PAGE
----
Reman redefined: Checking in on San Group’s Port Alberni operation
San Group has been pouring millions of dollars into creating a tight ecosystem in Port Alberni, B.C., to keep costs for the business and the environment down and make the best use of every log they can get their hands on.
June 20, 2022 By Adam Kveton
Major change has arrived for B.C.’s forest industry, generating fear and uncertainty for forestry companies.
The provincial government looks to defer up to 26,000 square kilometres of old-growth forest, redistribute timber harvesting rights to First Nations and communities, and give government greater oversight with a view to making the province “the landlord of the forests again.”
All the while, the government is looking to the value-added sector to drive the industry forward, while cracking down on log exporters.
The irony of this, according to the industry, is that remanufacturers depend on high-value old-growth logs. Some feel the government simply does not understand the forest industry.
Following much doom and gloom at the annual Truck Loggers Association conference, Canadian Forest Industries visited one of the most forward-looking value-added forestry companies in the province – San Group – in February to find out how they are reacting to this paradigm shift.
“It’s going to impact us in a very big way,” San Group’s CEO Kamal Sanghera says of the old-growth deferrals, while noting that they are looking for clarity from the government on its direction. “We’re looking for what the government’s definition of value-added is.”
For several years, San Group has been pouring millions of dollars (approximately $200 million by this point) into creating a tight ecosystem in Port Alberni. With the purchase and expansion of the Coulson mill, the creation of a remanufacturing facility, an agreement with the Catalyst paper mill next door to purchase pulp logs while providing waste fibre for hog fuel, a deep-water port, and now a biomass facility in the works to turn shavings and sawdust into pellets, San Group plans to do it all within a handful of kilometres.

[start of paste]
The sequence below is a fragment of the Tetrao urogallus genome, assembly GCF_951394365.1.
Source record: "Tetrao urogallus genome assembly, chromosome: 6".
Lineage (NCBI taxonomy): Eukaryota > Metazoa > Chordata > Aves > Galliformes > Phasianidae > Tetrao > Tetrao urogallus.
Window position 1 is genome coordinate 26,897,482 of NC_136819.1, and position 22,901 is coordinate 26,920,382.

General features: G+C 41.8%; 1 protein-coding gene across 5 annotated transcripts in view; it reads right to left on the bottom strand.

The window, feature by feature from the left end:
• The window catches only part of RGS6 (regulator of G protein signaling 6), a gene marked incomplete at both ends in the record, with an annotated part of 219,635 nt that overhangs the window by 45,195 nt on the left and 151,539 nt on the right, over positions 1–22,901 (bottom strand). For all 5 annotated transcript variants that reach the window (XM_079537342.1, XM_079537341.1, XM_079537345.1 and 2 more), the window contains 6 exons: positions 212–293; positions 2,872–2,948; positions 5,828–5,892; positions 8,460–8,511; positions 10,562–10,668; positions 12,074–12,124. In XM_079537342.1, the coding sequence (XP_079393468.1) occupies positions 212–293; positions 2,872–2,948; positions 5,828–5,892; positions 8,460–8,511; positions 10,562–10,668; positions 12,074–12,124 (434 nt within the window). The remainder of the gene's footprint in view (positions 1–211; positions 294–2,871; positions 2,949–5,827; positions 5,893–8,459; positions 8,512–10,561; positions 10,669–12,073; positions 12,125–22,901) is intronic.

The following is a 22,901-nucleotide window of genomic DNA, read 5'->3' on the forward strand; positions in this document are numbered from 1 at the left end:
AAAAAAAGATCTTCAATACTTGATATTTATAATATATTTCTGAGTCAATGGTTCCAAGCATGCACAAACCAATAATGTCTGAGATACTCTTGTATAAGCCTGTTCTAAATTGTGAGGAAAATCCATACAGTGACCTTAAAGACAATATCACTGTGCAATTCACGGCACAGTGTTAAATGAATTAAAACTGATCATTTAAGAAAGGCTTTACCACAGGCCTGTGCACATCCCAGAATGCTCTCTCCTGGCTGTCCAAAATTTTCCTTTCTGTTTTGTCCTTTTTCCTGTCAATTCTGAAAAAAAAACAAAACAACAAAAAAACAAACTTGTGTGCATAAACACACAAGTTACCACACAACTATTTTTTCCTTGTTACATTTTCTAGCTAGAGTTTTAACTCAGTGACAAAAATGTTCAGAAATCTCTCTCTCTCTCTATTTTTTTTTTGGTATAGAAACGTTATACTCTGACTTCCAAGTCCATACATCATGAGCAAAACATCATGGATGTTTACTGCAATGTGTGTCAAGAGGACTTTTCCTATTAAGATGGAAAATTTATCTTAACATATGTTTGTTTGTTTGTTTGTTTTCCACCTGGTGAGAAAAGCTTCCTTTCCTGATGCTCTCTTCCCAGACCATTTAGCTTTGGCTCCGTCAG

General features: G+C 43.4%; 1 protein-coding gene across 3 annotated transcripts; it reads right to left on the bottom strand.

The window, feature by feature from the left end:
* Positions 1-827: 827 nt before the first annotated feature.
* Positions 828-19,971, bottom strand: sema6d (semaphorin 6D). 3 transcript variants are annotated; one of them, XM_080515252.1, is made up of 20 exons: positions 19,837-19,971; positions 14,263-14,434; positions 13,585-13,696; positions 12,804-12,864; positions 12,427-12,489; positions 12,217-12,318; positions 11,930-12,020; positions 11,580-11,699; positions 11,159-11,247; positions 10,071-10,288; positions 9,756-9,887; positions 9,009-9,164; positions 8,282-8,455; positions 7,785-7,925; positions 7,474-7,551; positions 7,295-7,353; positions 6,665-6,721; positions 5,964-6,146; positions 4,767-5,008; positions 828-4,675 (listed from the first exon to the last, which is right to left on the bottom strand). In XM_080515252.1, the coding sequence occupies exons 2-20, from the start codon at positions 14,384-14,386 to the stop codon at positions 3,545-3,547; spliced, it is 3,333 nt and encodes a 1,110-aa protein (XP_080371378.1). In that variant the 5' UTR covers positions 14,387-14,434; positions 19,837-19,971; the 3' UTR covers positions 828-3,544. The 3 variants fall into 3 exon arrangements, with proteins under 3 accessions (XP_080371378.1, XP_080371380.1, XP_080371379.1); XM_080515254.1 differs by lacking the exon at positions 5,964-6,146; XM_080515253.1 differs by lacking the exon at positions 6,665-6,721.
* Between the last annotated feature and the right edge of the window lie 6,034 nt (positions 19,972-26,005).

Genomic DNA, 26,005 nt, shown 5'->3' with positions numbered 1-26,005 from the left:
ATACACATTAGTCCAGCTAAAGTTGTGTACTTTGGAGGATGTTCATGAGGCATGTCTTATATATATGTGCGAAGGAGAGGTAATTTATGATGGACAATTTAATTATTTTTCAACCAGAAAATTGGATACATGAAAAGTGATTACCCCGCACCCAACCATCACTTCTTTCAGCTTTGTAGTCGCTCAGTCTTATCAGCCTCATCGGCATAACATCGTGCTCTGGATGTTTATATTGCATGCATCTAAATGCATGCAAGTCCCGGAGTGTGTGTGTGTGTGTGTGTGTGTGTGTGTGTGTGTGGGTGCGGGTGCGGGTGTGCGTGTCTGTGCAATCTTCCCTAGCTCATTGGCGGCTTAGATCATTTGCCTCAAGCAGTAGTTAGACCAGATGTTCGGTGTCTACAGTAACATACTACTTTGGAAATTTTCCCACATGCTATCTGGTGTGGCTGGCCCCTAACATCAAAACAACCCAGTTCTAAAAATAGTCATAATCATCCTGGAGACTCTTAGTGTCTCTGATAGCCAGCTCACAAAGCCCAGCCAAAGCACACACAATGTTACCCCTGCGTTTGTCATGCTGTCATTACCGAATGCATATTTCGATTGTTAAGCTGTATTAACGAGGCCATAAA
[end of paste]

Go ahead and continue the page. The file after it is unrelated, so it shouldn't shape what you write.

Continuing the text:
This is all to keep costs for the business and the environment down, says Sanghera, and making the best use of every log they can get their hands on. “We use less to create more – this is the philosophy that is working here,” he says.
This is achieved in many ways, including with major changes to what had been a large-diameter mill at Coulson, but which now processes every available tree species down to a 12-inch diameter; adding a HewSaw R200 line that can process lower-grade timber down to three inches in diameter (now in production); a Fezer Slicer, supplied by Quebec’s Industrial Machinery Sales, at the reman facility to make veneers with little waste; creating engineered products with high-value veneers atop low-grade wood cores, and more.
Giving an example as we walk through the reman facility, Sanghera points to some clear 6×6 old-growth lumber. You could get about six pieces of siding or other product out of one 6×6 normally, he says. But by slicing it into veneer and using lower-grade wood for the core, San Group gets 48 to 50 pieces.
Achieving San Group’s vision requires a dependence on cutting-edge technology (literally and figuratively), bringing in computer scanning and automation with tools like their Microtec Goldeneye 502 Quality Scanner to add speed and precision to their operation. Unfortunately, pandemic-induced supply issues mean the reman facility has been awaiting some components for months, leaving staff to run machinery manually.
Those issues combined with an industrial fire in April 2020 in which San Group lost their Conception finger jointer (now replaced with a Western Pneumatic finger jointer) have caused some frustration. But Sanghera says the company is in good spirits as far as their Port Alberni project goes, with their reman facility currently at about 70 per cent capacity with 80 staff. They are looking to increase to 105 staff at full production. The Coulson mill’s new small log line has one shift now fully running, with aspirations for a second shift as fibre is secured.